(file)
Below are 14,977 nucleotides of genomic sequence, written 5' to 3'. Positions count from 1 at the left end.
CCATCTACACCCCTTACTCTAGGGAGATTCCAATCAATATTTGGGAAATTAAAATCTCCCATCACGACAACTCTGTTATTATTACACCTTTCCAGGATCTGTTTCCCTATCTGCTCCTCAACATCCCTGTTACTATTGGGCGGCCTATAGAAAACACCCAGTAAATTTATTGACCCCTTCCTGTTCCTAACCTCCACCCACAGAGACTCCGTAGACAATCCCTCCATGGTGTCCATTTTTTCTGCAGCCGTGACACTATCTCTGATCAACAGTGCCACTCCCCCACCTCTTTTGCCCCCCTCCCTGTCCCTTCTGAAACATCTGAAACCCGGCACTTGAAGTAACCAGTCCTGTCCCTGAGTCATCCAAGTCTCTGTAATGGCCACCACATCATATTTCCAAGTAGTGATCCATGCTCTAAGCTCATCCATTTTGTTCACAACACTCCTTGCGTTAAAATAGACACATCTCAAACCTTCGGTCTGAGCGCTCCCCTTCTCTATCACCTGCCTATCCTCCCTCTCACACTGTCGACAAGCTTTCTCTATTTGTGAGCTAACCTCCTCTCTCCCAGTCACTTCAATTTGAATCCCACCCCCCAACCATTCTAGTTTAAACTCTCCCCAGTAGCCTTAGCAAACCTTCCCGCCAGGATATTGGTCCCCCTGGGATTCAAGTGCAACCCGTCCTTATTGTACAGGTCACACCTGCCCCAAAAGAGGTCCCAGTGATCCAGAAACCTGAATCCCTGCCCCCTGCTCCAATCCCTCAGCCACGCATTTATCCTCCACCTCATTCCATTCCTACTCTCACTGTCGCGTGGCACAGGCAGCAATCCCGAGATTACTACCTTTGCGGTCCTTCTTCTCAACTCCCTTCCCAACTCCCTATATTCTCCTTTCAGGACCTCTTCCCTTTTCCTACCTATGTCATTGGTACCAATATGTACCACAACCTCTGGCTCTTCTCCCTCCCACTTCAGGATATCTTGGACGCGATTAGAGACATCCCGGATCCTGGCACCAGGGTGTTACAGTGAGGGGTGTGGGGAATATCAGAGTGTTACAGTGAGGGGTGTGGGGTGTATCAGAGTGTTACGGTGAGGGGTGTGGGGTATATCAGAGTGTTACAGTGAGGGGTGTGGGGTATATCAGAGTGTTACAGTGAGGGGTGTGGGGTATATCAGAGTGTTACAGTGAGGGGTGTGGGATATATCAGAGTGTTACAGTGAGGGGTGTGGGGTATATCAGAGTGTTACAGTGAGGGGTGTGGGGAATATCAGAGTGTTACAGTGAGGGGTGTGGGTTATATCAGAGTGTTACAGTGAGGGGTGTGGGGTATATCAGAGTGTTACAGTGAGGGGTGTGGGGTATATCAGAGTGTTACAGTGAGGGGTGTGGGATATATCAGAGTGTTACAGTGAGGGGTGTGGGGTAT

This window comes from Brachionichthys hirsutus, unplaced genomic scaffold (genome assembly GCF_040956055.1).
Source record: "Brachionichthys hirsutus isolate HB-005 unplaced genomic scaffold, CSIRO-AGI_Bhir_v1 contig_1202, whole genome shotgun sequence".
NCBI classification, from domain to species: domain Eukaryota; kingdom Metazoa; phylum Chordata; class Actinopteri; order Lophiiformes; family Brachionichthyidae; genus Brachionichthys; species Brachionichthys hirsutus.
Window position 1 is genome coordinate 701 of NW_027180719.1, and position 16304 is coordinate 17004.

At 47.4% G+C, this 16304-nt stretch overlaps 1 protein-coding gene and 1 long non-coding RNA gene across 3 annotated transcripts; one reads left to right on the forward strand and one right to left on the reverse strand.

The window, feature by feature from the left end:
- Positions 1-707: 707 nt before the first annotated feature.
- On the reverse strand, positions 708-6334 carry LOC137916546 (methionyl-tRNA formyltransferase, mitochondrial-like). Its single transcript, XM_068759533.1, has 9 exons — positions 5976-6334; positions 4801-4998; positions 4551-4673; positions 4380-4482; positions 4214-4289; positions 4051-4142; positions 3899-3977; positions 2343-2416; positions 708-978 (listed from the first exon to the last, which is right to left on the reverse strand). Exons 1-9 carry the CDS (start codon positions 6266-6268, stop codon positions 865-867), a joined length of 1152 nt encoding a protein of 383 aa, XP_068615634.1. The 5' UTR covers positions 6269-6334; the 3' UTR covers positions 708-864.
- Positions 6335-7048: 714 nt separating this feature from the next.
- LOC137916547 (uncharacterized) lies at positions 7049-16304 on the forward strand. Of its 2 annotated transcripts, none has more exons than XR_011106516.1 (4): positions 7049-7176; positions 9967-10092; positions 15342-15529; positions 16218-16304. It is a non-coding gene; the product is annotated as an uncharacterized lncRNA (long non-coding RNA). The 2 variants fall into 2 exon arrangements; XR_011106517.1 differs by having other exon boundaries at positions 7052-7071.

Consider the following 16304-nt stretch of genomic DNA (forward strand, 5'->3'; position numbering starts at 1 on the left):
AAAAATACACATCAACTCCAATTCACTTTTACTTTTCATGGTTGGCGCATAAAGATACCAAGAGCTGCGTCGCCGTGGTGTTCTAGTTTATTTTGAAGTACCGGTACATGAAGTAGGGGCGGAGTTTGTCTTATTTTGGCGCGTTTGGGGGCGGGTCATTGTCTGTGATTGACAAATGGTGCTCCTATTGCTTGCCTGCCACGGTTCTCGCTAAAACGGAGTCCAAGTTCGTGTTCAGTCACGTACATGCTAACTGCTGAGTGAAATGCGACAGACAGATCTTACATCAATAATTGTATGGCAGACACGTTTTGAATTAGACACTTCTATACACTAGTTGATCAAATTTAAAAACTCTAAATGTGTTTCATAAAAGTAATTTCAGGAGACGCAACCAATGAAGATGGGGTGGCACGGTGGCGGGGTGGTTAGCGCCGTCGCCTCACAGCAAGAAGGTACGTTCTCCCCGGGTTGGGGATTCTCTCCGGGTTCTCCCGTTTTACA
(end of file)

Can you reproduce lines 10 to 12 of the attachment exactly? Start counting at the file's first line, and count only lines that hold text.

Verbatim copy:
- On the reverse strand, positions 708-6334 carry LOC137916546 (methionyl-tRNA formyltransferase, mitochondrial-like). Its single transcript, XM_068759533.1, has 9 exons — positions 5976-6334; positions 4801-4998; positions 4551-4673; positions 4380-4482; positions 4214-4289; positions 4051-4142; positions 3899-3977; positions 2343-2416; positions 708-978 (listed from the first exon to the last, which is right to left on the reverse strand). Exons 1-9 carry the CDS (start codon positions 6266-6268, stop codon positions 865-867), a joined length of 1152 nt encoding a protein of 383 aa, XP_068615634.1. The 5' UTR covers positions 6269-6334; the 3' UTR covers positions 708-864.
- Positions 6335-7048: 714 nt separating this feature from the next.
- LOC137916547 (uncharacterized) lies at positions 7049-16304 on the forward strand. Of its 2 annotated transcripts, none has more exons than XR_011106516.1 (4): positions 7049-7176; positions 9967-10092; positions 15342-15529; positions 16218-16304. It is a non-coding gene; the product is annotated as an uncharacterized lncRNA (long non-coding RNA). The 2 variants fall into 2 exon arrangements; XR_011106517.1 differs by having other exon boundaries at positions 7052-7071.